Olga Troyanskaya uses computing power to glean useful insights from an enduring mystery: How can the genome, the vast set of instructions that lies within every cell, be interpreted to understand, prevent, and treat disease?
Since the human genome was decoded in 2003, scientists have labored to relate its 3 billion bits of information to health and illness. Using machine learning and artificial intelligence, the Troyanskaya lab sheds light
on the entire genome and the networks of interactions within it. Their work has produced important insights into cancer, autism, heart disease, and other disorders.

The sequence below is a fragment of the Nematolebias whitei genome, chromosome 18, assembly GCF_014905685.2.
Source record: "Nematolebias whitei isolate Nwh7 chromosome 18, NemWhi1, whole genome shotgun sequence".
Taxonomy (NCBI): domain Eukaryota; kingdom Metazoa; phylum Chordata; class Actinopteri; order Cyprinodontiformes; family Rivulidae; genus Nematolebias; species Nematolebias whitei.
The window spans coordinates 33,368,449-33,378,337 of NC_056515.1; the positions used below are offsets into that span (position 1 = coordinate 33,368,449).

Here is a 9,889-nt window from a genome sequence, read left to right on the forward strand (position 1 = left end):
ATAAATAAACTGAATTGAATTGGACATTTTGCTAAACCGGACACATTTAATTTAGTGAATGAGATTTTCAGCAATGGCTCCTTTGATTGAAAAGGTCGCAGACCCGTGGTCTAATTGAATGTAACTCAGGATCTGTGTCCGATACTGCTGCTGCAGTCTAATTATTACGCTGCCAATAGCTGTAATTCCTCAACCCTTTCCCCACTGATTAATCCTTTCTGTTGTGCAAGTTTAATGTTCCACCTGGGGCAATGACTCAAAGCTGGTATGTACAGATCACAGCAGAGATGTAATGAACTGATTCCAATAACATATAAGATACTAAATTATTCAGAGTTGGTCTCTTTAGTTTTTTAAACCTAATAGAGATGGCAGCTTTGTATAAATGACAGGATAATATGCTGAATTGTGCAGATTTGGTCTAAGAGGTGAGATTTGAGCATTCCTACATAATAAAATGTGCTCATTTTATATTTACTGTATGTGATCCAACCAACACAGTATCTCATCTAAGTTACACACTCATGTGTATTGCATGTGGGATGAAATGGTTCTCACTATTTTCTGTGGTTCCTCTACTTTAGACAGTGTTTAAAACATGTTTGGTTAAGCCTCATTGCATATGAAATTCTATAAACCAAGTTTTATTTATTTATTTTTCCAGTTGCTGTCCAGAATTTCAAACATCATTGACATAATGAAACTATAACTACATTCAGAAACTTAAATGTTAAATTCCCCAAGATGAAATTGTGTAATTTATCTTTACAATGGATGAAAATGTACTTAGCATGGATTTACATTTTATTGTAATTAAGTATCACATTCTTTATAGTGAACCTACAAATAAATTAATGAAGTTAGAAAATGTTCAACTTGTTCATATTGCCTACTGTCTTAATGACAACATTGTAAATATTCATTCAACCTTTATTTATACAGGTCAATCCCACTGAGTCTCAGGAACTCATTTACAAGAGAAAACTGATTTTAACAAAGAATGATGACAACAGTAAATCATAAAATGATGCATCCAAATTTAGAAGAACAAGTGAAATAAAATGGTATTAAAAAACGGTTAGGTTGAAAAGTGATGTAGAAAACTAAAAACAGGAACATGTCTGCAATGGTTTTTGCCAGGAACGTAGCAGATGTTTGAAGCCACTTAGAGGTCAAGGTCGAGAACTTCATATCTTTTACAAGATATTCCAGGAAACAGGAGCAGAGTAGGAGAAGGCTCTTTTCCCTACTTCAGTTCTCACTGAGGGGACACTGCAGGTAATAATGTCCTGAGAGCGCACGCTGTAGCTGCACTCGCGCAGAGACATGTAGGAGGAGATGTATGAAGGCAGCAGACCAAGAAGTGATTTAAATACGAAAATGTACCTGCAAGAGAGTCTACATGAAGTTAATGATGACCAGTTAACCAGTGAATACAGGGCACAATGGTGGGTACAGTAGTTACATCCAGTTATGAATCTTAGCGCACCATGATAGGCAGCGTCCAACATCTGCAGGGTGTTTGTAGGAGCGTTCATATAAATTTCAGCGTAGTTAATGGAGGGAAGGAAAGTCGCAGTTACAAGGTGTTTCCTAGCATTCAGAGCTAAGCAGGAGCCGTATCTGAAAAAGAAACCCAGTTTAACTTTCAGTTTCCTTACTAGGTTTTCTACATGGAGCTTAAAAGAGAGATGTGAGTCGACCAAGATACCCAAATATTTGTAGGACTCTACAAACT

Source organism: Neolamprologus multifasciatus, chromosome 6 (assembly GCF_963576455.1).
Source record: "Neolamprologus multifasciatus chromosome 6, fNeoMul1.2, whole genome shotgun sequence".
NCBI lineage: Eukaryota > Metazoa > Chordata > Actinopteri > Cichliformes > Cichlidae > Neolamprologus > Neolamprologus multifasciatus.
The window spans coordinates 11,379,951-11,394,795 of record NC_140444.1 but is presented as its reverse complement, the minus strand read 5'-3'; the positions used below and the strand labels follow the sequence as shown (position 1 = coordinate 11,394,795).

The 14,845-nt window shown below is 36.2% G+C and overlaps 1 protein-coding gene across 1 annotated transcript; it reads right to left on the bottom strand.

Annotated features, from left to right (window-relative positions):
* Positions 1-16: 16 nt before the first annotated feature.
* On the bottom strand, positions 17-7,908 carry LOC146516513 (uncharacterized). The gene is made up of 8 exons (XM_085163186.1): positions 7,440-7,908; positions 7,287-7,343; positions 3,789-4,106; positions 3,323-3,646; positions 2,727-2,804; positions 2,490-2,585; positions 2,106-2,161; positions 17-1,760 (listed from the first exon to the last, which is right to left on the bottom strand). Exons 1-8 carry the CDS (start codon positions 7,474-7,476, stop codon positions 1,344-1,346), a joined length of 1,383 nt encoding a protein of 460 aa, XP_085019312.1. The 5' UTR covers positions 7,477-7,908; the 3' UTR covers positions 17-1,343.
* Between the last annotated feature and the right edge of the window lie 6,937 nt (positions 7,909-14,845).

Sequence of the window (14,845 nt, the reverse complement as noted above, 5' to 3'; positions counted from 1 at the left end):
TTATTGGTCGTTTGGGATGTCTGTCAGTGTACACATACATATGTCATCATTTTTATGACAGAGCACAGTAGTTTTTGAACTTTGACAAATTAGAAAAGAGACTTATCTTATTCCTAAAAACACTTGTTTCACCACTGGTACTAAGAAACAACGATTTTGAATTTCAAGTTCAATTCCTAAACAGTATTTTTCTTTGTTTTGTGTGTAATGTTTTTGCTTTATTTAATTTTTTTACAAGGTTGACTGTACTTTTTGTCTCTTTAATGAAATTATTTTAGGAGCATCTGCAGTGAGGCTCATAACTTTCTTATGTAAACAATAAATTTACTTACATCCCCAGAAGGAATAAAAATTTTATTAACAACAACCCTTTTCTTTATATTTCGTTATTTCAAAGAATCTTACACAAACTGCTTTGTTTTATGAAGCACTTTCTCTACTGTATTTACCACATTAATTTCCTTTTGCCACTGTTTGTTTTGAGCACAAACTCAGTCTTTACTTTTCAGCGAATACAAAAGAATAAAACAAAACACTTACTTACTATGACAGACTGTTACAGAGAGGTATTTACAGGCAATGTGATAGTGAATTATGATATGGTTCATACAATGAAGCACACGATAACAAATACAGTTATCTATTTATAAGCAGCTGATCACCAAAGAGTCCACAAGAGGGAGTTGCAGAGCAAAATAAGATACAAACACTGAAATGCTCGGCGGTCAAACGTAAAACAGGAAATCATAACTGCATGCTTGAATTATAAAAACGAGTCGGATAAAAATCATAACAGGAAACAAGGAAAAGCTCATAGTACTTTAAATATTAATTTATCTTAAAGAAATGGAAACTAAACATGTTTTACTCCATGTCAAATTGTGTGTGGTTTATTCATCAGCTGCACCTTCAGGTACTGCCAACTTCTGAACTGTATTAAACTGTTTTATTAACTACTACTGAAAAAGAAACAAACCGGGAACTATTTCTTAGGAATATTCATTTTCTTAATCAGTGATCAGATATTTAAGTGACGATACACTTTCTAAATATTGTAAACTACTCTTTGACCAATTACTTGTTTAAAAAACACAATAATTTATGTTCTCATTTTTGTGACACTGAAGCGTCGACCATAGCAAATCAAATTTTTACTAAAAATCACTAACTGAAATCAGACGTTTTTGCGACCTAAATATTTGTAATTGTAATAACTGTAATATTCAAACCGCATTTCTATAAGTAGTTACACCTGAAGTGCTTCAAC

In one recent study, the group analyzed the genomes of nearly 1,800 families and found thousands of mutations that could contribute to autism. These mutations were not in genes themselves, but in the largely uncharted stretches of DNA that regulate how genes function.
In another area of work, the lab has analyzed more than 10,000 publicly available data sets and created hundreds of maps of cells and circuits that allow scientists to predict how the effects of mutations would ripple through the many processes in various tissues or organs, such as the brain or liver.
“Data-driven machine learning approaches are absolutely critical for turning the vastness of publicly available data into knowledge for health and medicine,” said Troyanskaya, a professor of computer science who is jointly appointed at Princeton’s Lewis-Sigler Institute for Integrative Genomics and the Simons Foundation in New York.